The phenomenon of drag has existed for centuries. However, it seems that today, it is enjoying the biggest popularity and acceptance in Western culture. In itself, drag encompasses several different forms of art.
Primarily a performative art form, drag uses fashion, accessories, flamboyant makeup and over-the-top wigs to transform a person into a performer, who rebels against fixed gender roles while playing with sexuality. Apart from larger-than-life outfits and makeovers, drag queens employ dancing, singing or lip-synching and pantomime to create awe-inspiring shows for the viewers.
The performers can imitate different celebrities, or create their own unique look and stage persona. Most drag queens are men, although women, trans and non-binary individuals can participate in drag as well. Apart from drag queens, the shows also feature drag kings, a performative form that uses clothing and accessories to create exaggerated portrayals of men.
The Origin of Drag
The origin of drag can be traced back to the days of antic theatre. Back then women weren’t allowed to play male roles, which is why men had to disguise themselves into female characters. It is believed that the term drag originated from the theatre as well. Allegedly, male actors complained that the clothing “dragged” across the floor. Other sources, however, state that the term drag is more recent. According to the Oxford African American Studies Center term developed as a short form of “grand rag,” an expression synonymous with the masquerade.
The theatre practice continued to the modern era, with Shakespearean time being known for its outstanding female impersonators. With the development of vaudeville, (between the 1800s and 1930s), two types of drag queens appeared: wrench players and prima donnas. Wrench players first appeared in blackface minstrel shows, racist shows that mocked African American men and women.
Wrench players would appear on stage in blackface, comedic skits and sing and dance to entertain the viewers. Vaudeville’s prima donnas, on the other hand, drew inspiration from the European tradition of Shakespeare plays. Prima donnas would perform singing and dancing routines with numerous changes of ravishing outfits.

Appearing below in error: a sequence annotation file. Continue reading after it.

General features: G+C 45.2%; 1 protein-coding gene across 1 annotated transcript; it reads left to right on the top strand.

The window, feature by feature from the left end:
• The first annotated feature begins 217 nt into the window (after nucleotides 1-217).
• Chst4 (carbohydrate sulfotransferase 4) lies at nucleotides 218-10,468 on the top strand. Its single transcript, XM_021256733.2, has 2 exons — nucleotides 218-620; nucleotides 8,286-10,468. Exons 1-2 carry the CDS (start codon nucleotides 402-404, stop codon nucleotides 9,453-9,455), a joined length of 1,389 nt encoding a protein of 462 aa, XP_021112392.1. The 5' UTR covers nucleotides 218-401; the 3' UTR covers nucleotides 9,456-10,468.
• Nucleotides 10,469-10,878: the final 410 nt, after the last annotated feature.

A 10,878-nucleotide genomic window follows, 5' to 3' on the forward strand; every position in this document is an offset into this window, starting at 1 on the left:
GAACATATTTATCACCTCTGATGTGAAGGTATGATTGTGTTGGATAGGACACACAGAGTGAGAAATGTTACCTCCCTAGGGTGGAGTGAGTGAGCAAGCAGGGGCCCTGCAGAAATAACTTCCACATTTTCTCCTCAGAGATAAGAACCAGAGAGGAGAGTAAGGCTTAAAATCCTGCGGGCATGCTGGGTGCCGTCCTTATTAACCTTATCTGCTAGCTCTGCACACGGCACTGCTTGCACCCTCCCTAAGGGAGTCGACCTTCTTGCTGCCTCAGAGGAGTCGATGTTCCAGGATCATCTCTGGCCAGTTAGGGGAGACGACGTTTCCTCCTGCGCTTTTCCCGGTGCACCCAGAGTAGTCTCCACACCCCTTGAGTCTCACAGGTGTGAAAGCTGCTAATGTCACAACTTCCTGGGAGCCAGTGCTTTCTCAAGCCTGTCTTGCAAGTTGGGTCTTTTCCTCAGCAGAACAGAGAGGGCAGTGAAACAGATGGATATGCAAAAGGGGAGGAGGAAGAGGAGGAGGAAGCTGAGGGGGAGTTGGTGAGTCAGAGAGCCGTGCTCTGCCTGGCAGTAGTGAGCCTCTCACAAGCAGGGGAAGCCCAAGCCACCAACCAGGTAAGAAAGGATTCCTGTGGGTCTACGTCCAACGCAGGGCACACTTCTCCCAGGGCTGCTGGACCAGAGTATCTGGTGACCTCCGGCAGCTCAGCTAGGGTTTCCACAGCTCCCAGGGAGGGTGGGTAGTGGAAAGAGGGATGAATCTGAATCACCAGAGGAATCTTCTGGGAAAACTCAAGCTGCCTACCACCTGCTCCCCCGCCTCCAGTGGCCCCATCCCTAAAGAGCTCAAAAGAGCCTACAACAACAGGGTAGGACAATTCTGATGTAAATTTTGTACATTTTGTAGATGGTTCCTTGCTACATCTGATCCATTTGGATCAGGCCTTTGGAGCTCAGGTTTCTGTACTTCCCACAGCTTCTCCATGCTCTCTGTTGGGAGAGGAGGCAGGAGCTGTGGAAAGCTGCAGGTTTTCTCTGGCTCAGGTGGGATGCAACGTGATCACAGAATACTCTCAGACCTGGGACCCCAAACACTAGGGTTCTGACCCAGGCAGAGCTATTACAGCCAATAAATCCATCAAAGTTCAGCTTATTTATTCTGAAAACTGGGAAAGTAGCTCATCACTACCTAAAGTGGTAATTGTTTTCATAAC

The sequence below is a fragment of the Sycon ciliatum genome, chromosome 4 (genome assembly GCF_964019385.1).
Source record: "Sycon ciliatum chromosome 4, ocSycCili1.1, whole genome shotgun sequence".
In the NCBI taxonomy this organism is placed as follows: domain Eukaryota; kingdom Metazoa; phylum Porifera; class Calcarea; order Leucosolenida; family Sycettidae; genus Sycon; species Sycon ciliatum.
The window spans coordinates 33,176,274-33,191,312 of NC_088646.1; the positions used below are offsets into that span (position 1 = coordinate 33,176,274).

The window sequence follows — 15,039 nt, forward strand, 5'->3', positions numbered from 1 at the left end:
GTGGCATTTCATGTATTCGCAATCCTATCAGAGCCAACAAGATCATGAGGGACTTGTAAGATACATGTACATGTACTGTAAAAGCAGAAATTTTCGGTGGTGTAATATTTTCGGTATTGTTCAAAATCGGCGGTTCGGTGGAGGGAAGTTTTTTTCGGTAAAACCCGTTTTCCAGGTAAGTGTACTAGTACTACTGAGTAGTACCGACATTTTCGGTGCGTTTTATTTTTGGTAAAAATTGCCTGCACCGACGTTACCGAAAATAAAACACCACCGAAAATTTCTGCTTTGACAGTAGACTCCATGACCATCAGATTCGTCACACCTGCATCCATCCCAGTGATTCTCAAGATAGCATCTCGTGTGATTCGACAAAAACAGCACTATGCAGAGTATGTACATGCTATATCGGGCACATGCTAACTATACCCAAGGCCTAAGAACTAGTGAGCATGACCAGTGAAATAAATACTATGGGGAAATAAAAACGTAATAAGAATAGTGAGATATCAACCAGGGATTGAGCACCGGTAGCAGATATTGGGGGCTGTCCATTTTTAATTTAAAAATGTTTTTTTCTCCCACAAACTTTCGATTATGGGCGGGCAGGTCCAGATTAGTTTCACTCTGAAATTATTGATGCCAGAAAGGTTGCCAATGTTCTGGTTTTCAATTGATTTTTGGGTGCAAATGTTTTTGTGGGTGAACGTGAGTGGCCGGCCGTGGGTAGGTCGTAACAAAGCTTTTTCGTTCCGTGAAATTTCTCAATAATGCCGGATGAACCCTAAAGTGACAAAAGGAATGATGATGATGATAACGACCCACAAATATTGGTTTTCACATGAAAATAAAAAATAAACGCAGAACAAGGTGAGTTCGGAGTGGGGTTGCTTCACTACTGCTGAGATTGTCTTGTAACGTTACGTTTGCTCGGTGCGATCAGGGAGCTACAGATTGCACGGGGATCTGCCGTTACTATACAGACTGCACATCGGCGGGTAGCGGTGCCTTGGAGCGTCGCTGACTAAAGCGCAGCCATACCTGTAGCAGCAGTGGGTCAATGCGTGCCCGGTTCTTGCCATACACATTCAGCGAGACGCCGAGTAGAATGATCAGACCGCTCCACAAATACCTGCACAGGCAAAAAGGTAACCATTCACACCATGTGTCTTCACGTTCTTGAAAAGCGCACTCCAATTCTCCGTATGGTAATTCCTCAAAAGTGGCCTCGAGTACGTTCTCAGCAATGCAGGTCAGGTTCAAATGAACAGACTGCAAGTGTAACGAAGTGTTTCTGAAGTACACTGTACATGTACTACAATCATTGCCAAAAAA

Drag and LGBTQ+ Movement
As drag becomes increasingly linked to the LGBTQ+ movement, the performances become more and more secluded. Since homosexuality was criminalised at the time, drag theatre shows that previously took place on Broadway and other major stages, were now moved to underground clubs, with trans and gay people replacing straight men as main performers. Since police often raided these clubs, bullying and detaining those inside, drag queens organised a series of riots in 1969 known as Stonewall riots after the club where they started. Starting off as a spontaneous rebellion against frequent police raids, the riots escalated into a battle for civil rights. Led by drag queens, the Stonewall riots are considered a landmark event in the LGBTQ+ history.
As the LGBTQ community became more accepted in society, slowly but surely drag returned to the mainstream. Musicians like David Bowie made the cross-dressing, gender-bending aesthetic a focal point of their early videos. In the year of 2009 singer and actor, RuPaul Andre Charles produced his first drag reality show.
In RuPaul’s Drag Race contestants compete for the title of the next American drag queen, under the watchful eye of the host, the jury and the viewers. The show has quickly become a smashing hit winning nineteen Emmy awards and legions of admirers around the world. Across the ocean, in Europe, an Austrian drag queen Conchita Wurst won the 2014 Eurovision song contest, the biggest music competition on the continent. It’s fair to say that drag is having momentum right now, and drag kings and queens are expecting a bright future ahead.
The Evolution of Drag
Since the early days of antic Greek theatres, drag has evolved and transformed itself. Unlike the drag queens in the theatre shows that adapted their appearance and behaviour to make themselves as feminine as possible, the drag queens of today, feature a different look and social and political elements in their work.
Rather than dressing as women, drag queens’ image represents the exaggeration of womanhood, adorned with big hair, flashy makeup, and sparkly gowns. Also, apart from performing on stage, the 20th and 21st century queens, use drag as a means of political liberation in a society where the LGBTQ community still has battles to be won.
It seems that the public is now willing more than ever to embrace the art of drag. But outside of drag competitions and club performances, how much do we really know about it? If you want to know more about how drag changed over the years, make sure to enrol into A Brief History of Drag, led by expert speaker Jordana Belaiche. An hour-long online lecture taking place on September 15th, 2021 (at 6 pm BST) will cover essential drag-related terms and topics including drag kings, queens, and things, but also bio queens and creature drag, to name a few.